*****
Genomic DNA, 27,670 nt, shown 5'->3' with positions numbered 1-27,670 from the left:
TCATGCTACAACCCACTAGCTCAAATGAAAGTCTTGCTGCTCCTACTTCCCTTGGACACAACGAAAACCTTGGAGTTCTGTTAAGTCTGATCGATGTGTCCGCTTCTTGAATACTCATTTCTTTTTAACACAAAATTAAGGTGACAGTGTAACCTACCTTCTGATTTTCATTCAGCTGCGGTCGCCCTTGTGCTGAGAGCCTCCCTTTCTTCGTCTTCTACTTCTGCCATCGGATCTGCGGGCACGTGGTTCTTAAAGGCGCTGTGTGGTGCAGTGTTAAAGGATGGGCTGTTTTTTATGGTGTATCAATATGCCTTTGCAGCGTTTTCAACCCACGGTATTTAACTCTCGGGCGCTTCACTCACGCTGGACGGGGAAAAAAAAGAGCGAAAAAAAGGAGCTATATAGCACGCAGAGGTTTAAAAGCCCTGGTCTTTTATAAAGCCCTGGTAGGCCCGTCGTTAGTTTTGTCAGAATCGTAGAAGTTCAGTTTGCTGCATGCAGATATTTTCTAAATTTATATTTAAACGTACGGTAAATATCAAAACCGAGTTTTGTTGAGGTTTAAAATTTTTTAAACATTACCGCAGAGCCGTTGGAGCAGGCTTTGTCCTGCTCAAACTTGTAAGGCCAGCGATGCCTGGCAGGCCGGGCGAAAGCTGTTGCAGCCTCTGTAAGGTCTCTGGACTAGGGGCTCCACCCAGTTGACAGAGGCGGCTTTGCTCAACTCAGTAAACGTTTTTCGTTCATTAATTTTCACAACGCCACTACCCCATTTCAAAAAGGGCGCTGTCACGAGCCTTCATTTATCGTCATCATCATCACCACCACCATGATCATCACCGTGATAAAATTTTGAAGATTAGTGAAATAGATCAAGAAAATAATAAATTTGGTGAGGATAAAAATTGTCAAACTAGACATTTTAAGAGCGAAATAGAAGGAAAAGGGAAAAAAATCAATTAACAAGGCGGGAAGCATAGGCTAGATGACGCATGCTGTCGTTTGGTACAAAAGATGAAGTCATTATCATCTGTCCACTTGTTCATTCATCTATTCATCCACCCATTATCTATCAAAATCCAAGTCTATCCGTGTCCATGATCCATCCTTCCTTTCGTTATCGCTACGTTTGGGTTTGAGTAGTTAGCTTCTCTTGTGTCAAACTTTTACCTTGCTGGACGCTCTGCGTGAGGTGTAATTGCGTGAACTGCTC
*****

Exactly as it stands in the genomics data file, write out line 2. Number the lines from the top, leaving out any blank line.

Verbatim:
TCATGCTACAACCCACTAGCTCAAATGAAAGTCTTGCTGCTCCTACTTCCCTTGGACACAACGAAAACCTTGGAGTTCTGTTAAGTCTGATCGATGTGTCCGCTTCTTGAATACTCATTTCTTTTTAACACAAAATTAAGGTGACAGTGTAACCTACCTTCTGATTTTCATTCAGCTGCGGTCGCCCTTGTGCTGAGAGCCTCCCTTTCTTCGTCTTCTACTTCTGCCATCGGATCTGCGGGCACGTGGTTCTTAAAGGCGCTGTGTGGTGCAGTGTTAAAGGATGGGCTGTTTTTTATGGTGTATCAATATGCCTTTGCAGCGTTTTCAACCCACGGTATTTAACTCTCGGGCGCTTCACTCACGCTGGACGGGGAAAAAAAAGAGCGAAAAAAAGGAGCTATATAGCACGCAGAGGTTTAAAAGCCCTGGTCTTTTATAAAGCCCTGGTAGGCCCGTCGTTAGTTTTGTCAGAATCGTAGAAGTTCAGTTTGCTGCATGCAGATATTTTCTAAATTTATATTTAAACGTACGGTAAATATCAAAACCGAGTTTTGTTGAGGTTTAAAATTTTTTAAACATTACCGCAGAGCCGTTGGAGCAGGCTTTGTCCTGCTCAAACTTGTAAGGCCAGCGATGCCTGGCAGGCCGGGCGAAAGCTGTTGCAGCCTCTGTAAGGTCTCTGGACTAGGGGCTCCACCCAGTTGACAGAGGCGGCTTTGCTCAACTCAGTAAACGTTTTTCGTTCATTAATTTTCACAACGCCACTACCCCATTTCAAAAAGGGCGCTGTCACGAGCCTTCATTTATCGTCATCATCATCACCACCACCATGATCATCACCGTGATAAAATTTTGAAGATTAGTGAAATAGATCAAGAAAATAATAAATTTGGTGAGGATAAAAATTGTCAAACTAGACATTTTAAGAGCGAAATAGAAGGAAAAGGGAAAAAAATCAATTAACAAGGCGGGAAGCATAGGCTAGATGACGCATGCTGTCGTTTGGTACAAAAGATGAAGTCATTATCATCTGTCCACTTGTTCATTCATCTATTCATCCACCCATTATCTATCAAAATCCAAGTCTATCCGTGTCCATGATCCATCCTTCCTTTCGTTATCGCTACGTTTGGGTTTGAGTAGTTAGCTTCTCTTGTGTCAAACTTTTACCTTGCTGGACGCTCTGCGTGAGGTGTAATTGCGTGAACTGCTC